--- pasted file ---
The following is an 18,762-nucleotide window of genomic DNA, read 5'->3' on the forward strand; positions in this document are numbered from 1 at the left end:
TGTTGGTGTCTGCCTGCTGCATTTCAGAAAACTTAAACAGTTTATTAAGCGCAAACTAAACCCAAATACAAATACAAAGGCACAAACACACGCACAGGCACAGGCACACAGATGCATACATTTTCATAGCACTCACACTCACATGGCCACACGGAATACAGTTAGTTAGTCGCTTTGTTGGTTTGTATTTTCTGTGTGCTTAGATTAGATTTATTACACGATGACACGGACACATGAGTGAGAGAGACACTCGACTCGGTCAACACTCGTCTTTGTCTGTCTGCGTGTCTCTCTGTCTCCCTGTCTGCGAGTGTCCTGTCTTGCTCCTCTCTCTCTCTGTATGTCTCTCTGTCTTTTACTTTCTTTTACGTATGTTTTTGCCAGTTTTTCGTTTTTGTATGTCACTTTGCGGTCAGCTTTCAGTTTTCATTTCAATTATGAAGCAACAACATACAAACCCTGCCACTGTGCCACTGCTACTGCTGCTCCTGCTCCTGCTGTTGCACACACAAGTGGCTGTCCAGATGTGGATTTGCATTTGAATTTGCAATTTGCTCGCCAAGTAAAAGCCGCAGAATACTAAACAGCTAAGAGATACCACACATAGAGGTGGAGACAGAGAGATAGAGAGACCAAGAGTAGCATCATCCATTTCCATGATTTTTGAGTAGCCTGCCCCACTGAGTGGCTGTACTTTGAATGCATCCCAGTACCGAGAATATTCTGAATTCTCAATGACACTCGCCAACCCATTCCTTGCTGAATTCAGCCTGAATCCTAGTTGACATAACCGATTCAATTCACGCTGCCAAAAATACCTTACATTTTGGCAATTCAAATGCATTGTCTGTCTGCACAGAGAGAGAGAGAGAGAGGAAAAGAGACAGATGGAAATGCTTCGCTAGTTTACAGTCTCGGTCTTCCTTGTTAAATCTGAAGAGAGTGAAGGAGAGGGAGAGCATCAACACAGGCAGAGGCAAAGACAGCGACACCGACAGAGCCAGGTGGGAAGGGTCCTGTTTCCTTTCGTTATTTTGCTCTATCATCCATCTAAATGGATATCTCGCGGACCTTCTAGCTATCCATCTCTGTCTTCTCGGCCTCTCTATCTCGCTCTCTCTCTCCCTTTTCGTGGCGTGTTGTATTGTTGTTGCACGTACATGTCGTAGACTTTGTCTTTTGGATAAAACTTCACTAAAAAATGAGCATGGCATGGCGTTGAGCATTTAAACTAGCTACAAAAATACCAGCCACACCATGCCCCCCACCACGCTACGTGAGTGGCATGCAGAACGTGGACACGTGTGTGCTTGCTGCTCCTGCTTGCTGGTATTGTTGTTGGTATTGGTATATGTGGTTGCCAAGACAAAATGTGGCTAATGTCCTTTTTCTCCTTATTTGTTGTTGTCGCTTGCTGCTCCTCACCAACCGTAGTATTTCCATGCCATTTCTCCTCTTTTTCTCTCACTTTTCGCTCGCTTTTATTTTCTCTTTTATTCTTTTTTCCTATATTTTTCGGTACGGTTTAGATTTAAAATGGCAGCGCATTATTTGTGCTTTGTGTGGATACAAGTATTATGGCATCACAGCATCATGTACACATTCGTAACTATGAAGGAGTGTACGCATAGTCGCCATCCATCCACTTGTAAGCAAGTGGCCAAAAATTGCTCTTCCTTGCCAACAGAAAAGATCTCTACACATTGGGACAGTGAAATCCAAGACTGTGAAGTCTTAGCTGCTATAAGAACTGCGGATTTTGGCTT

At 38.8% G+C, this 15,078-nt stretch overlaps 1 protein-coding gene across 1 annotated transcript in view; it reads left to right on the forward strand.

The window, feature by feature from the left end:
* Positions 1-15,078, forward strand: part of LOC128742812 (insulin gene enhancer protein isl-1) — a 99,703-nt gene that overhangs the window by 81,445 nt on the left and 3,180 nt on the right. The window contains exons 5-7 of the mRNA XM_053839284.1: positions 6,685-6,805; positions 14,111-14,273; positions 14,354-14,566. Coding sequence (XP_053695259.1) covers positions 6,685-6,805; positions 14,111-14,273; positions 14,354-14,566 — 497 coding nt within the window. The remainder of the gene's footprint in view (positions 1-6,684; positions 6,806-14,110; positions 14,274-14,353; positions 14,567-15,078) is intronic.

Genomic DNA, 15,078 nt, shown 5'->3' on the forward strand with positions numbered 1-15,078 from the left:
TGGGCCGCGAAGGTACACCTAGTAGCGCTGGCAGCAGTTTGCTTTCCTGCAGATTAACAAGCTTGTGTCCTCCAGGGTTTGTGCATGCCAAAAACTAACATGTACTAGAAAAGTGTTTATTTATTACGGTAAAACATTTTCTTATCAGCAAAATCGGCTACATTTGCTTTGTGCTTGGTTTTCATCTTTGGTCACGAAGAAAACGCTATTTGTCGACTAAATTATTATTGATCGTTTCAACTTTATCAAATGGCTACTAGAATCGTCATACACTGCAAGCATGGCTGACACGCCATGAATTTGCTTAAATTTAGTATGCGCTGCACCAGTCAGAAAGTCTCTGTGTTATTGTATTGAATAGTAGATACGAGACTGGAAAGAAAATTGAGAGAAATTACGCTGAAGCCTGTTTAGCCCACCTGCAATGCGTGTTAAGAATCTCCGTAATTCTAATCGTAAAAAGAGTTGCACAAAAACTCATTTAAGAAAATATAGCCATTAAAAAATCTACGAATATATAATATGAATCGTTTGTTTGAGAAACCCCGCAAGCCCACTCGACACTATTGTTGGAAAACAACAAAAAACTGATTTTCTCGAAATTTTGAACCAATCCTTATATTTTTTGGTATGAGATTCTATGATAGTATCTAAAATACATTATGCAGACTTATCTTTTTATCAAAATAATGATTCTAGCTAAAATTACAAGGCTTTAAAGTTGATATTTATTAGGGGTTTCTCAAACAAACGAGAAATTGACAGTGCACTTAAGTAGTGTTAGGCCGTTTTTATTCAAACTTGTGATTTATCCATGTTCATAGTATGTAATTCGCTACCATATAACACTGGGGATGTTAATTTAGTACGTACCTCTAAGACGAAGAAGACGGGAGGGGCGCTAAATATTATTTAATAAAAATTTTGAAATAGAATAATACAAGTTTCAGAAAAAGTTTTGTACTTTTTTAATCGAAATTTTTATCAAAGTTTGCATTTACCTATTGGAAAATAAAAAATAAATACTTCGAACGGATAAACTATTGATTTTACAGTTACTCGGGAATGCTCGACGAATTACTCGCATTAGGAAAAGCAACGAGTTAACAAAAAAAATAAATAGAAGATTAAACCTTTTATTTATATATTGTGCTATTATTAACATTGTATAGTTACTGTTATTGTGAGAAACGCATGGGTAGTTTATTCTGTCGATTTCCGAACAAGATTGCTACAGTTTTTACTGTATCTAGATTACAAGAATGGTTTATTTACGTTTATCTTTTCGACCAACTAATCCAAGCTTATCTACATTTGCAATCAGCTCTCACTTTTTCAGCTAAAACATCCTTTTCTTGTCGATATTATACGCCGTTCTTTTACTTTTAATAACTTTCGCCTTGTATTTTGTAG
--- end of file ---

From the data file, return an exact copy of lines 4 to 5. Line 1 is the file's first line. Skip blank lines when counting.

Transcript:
The window, feature by feature from the left end:
* Positions 1-15,078, forward strand: part of LOC128742812 (insulin gene enhancer protein isl-1) — a 99,703-nt gene that overhangs the window by 81,445 nt on the left and 3,180 nt on the right. The window contains exons 5-7 of the mRNA XM_053839284.1: positions 6,685-6,805; positions 14,111-14,273; positions 14,354-14,566. Coding sequence (XP_053695259.1) covers positions 6,685-6,805; positions 14,111-14,273; positions 14,354-14,566 — 497 coding nt within the window. The remainder of the gene's footprint in view (positions 1-6,684; positions 6,806-14,110; positions 14,274-14,353; positions 14,567-15,078) is intronic.